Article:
WICHITA FALLS, Texas – As lakes across the Midwest continue to dry up, one Texas city continues to look for any way to slow down the process.
Wichita Falls is looking to a costly project to reduce the rate of evaporation on the lakes.
Lake Arrowhead could soon be covered with a biodegradable lime-based powder that turns to a coating in an effort to slow the evaporation rate.
The powder will be mixed with the lake water and spread with boats.
However, experts say it will not interfere with water quality.
“If it’s separated by wave action or a boat, or something disrupts the film, it closes back up real quickly,” said Russell Schreiber, Wichita Falls Public Works director.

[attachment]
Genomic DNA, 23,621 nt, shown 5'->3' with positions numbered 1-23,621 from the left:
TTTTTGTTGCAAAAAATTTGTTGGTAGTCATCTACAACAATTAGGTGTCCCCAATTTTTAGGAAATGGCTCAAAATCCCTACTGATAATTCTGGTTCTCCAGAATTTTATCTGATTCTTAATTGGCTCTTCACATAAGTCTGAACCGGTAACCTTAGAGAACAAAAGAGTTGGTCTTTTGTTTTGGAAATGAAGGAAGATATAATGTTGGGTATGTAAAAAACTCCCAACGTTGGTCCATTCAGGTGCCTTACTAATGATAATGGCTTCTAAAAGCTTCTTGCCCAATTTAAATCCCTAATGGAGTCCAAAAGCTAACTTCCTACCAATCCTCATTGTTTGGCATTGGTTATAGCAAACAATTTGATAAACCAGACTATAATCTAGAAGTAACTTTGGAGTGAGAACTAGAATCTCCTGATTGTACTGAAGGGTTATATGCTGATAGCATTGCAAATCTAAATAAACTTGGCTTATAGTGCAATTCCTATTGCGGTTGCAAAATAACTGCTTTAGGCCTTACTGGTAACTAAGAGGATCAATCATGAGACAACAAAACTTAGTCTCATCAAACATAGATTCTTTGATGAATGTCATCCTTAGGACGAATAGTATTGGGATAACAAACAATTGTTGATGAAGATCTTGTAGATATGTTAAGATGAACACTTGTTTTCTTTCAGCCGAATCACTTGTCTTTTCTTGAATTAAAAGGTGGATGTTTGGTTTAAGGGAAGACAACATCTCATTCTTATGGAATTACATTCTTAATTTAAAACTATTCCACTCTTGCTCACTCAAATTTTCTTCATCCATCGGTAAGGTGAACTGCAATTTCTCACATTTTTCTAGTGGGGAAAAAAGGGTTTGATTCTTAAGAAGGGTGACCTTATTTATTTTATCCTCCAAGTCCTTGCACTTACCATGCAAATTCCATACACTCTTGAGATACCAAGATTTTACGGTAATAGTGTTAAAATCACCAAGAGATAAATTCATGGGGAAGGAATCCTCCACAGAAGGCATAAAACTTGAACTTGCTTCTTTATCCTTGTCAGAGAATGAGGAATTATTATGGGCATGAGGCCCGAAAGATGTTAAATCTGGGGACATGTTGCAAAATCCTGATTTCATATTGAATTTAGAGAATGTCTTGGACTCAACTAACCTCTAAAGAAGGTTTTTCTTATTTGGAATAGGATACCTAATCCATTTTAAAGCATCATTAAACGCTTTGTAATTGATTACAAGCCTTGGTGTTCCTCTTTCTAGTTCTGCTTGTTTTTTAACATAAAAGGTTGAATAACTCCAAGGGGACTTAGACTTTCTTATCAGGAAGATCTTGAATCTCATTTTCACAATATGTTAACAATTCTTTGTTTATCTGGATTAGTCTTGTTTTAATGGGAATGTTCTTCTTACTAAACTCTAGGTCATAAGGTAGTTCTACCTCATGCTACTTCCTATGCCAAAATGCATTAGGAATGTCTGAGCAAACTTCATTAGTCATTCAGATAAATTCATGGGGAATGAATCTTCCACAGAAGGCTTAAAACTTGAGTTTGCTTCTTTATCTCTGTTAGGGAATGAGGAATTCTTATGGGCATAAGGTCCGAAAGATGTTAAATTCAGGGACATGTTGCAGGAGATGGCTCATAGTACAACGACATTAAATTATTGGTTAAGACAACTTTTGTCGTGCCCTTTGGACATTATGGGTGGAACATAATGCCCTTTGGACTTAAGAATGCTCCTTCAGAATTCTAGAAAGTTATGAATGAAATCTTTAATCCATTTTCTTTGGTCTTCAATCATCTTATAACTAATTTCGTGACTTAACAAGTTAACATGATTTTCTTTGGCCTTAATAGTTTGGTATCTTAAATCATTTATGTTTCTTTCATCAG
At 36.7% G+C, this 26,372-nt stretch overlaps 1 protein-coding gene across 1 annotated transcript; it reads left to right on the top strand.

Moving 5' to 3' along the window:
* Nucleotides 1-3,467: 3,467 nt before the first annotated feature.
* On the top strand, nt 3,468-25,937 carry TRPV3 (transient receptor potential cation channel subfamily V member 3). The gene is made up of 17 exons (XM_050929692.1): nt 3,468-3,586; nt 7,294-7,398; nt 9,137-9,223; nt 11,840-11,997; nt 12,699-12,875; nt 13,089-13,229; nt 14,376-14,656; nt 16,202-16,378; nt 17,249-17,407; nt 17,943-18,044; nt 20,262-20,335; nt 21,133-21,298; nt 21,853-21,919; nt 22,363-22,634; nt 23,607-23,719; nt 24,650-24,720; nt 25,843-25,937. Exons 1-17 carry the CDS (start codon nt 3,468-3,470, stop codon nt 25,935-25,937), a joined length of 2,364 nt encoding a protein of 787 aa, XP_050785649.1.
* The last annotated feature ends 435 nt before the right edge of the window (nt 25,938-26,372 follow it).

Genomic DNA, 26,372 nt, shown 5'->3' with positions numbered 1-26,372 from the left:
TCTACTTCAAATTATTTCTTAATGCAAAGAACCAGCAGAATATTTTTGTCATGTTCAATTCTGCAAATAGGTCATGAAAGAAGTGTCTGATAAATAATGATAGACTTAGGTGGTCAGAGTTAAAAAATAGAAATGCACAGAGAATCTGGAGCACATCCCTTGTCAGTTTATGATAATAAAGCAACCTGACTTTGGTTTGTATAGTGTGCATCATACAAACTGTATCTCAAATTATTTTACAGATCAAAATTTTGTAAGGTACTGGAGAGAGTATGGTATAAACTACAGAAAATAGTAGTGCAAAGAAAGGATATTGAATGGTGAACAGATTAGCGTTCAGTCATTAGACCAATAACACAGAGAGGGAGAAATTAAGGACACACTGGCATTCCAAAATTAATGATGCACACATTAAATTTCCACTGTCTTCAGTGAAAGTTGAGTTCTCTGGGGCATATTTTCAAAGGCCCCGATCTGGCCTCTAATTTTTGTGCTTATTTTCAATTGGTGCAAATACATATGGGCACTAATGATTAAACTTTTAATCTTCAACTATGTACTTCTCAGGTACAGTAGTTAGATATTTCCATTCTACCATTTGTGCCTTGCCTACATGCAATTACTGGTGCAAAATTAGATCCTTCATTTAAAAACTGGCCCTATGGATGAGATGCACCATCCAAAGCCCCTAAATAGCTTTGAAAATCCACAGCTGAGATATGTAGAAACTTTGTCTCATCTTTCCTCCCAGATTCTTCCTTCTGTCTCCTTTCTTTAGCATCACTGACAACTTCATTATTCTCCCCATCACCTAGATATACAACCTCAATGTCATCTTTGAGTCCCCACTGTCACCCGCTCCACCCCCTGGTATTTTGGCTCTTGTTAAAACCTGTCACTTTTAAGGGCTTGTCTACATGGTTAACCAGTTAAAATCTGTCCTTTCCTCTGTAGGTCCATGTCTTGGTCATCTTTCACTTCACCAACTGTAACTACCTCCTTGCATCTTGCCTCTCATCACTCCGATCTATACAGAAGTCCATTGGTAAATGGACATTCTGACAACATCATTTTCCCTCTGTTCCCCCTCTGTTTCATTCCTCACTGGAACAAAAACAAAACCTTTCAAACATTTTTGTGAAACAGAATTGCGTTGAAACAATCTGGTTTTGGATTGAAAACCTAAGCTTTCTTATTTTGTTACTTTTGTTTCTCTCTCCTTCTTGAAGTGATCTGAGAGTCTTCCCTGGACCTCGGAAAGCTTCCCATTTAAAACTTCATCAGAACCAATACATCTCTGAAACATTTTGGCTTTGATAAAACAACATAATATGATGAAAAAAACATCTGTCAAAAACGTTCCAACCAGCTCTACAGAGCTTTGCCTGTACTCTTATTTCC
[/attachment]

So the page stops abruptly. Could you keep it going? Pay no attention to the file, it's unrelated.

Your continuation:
He says it is a method that is approved by the Texas Commission on Environmental Quality and the EPA.
Officials say it has been proven to reduce evaporation by up to 30 percent.
However, it has only been studied on bodies of water about 100 times smaller than Lake Arrowhead.
“It’s extremely difficult to measure how effective it is because you got inflows coming in, we’ve got people taking water out of the lake, the climatic conditions, it may be windy one day,” said Schreiber.
The lake currently sits at 20 percent capacity and Schreiber says it may be worth it to try and save every last drop.
The estimated cost for the powder is almost $400,000, but before it can be purchased, it must be approved by the city council.